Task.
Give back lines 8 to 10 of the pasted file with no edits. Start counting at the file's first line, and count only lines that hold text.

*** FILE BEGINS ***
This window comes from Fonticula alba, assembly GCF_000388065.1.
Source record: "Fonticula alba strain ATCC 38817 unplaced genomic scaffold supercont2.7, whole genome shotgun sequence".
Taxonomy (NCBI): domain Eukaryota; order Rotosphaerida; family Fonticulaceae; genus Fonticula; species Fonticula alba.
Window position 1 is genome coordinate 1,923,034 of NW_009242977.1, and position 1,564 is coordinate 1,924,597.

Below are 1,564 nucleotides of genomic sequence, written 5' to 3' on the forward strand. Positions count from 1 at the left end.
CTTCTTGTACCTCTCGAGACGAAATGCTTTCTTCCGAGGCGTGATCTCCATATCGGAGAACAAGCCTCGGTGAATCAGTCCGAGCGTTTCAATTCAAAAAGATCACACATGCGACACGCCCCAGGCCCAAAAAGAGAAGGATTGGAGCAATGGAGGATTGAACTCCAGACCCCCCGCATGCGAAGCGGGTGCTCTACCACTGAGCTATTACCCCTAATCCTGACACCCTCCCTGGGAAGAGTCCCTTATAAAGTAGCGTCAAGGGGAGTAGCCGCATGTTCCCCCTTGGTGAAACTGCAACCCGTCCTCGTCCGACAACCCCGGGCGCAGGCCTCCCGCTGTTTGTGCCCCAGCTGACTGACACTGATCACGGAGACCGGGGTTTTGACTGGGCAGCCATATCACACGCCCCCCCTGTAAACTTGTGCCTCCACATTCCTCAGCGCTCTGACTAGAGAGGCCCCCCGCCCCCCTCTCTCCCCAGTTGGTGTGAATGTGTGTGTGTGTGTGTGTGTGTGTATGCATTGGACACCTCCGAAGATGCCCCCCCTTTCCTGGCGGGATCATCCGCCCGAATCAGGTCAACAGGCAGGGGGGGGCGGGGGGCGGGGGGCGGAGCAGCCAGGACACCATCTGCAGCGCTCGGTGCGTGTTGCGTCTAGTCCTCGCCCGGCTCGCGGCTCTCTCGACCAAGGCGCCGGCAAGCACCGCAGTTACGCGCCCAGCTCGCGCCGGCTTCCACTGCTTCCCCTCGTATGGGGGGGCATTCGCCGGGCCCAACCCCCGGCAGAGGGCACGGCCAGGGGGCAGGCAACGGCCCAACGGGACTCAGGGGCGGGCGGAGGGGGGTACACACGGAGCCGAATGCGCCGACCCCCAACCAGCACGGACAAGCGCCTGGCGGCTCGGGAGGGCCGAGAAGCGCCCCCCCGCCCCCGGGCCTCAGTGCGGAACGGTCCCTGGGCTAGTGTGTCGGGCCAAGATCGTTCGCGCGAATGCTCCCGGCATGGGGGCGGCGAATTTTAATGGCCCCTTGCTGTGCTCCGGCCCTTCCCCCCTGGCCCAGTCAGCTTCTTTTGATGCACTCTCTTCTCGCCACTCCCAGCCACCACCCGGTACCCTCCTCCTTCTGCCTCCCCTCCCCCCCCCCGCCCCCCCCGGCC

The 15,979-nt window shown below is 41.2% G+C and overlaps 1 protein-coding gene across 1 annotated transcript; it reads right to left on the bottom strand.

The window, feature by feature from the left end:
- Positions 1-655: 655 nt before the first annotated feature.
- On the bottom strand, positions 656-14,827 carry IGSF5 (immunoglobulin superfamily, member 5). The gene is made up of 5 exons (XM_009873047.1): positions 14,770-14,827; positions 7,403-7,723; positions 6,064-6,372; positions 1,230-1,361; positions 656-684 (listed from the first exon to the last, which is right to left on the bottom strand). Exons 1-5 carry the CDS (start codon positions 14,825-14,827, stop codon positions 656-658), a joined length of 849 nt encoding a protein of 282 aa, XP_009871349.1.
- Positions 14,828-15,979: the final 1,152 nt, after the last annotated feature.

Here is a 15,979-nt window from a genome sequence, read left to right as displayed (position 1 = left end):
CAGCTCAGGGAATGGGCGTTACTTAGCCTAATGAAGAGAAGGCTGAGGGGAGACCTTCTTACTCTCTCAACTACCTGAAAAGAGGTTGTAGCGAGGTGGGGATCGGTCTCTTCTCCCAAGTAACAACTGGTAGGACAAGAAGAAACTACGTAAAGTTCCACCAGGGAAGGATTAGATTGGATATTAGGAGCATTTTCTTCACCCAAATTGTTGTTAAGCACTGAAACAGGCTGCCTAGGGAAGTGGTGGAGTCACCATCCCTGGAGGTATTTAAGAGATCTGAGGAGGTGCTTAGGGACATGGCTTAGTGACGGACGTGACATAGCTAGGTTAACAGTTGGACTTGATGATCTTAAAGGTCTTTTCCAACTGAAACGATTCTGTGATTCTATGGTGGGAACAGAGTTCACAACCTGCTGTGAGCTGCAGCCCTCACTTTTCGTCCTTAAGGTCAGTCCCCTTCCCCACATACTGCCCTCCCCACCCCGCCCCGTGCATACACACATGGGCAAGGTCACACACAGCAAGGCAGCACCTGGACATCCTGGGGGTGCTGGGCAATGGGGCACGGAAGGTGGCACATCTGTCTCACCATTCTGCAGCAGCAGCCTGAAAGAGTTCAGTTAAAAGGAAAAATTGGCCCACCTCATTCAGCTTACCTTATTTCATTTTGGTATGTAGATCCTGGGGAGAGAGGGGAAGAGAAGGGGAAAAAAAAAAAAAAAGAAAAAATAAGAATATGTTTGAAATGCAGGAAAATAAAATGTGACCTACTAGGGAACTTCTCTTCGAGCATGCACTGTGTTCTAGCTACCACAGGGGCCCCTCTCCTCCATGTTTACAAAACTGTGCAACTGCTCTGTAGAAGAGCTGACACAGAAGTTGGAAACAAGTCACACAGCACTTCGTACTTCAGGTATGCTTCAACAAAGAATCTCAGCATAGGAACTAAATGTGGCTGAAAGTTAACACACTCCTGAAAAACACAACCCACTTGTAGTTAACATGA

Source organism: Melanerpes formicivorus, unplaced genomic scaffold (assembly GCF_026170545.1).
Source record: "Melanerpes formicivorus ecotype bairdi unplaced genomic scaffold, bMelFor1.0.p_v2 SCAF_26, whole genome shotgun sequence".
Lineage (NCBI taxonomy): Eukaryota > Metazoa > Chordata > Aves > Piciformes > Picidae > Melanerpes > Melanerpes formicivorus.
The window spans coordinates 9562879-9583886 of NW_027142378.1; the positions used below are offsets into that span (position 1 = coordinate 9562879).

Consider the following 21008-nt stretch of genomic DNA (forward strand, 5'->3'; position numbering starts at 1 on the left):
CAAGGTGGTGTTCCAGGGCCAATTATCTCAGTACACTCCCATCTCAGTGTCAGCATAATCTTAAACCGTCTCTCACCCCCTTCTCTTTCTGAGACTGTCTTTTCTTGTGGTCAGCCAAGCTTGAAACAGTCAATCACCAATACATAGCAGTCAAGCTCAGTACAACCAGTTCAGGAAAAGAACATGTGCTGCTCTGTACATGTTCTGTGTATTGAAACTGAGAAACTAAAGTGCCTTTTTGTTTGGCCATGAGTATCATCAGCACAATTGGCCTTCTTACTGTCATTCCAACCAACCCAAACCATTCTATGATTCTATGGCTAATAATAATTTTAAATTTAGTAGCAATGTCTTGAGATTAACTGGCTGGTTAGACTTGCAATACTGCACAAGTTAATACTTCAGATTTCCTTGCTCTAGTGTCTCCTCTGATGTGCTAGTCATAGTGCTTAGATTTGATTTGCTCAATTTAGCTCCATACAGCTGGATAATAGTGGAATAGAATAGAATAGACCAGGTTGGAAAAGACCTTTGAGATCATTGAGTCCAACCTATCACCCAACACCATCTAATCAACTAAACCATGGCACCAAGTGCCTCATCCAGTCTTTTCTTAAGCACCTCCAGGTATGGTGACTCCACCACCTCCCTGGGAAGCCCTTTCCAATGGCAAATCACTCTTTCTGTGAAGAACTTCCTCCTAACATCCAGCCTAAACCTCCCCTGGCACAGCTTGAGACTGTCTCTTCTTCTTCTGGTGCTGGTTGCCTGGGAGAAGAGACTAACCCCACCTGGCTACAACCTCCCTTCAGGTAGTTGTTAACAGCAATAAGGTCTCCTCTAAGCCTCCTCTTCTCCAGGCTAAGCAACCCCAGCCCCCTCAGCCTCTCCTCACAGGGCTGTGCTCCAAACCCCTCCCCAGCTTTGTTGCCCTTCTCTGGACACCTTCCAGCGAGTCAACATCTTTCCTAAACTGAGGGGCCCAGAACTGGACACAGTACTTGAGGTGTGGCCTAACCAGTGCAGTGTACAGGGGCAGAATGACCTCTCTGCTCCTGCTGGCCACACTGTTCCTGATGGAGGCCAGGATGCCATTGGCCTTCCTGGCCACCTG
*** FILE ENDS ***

The window, feature by feature from the left end:
- Positions 1-655: 655 nt before the first annotated feature.
- On the bottom strand, positions 656-14,827 carry IGSF5 (immunoglobulin superfamily, member 5). The gene is made up of 5 exons (XM_009873047.1): positions 14,770-14,827; positions 7,403-7,723; positions 6,064-6,372; positions 1,230-1,361; positions 656-684 (listed from the first exon to the last, which is right to left on the bottom strand). Exons 1-5 carry the CDS (start codon positions 14,825-14,827, stop codon positions 656-658), a joined length of 849 nt encoding a protein of 282 aa, XP_009871349.1.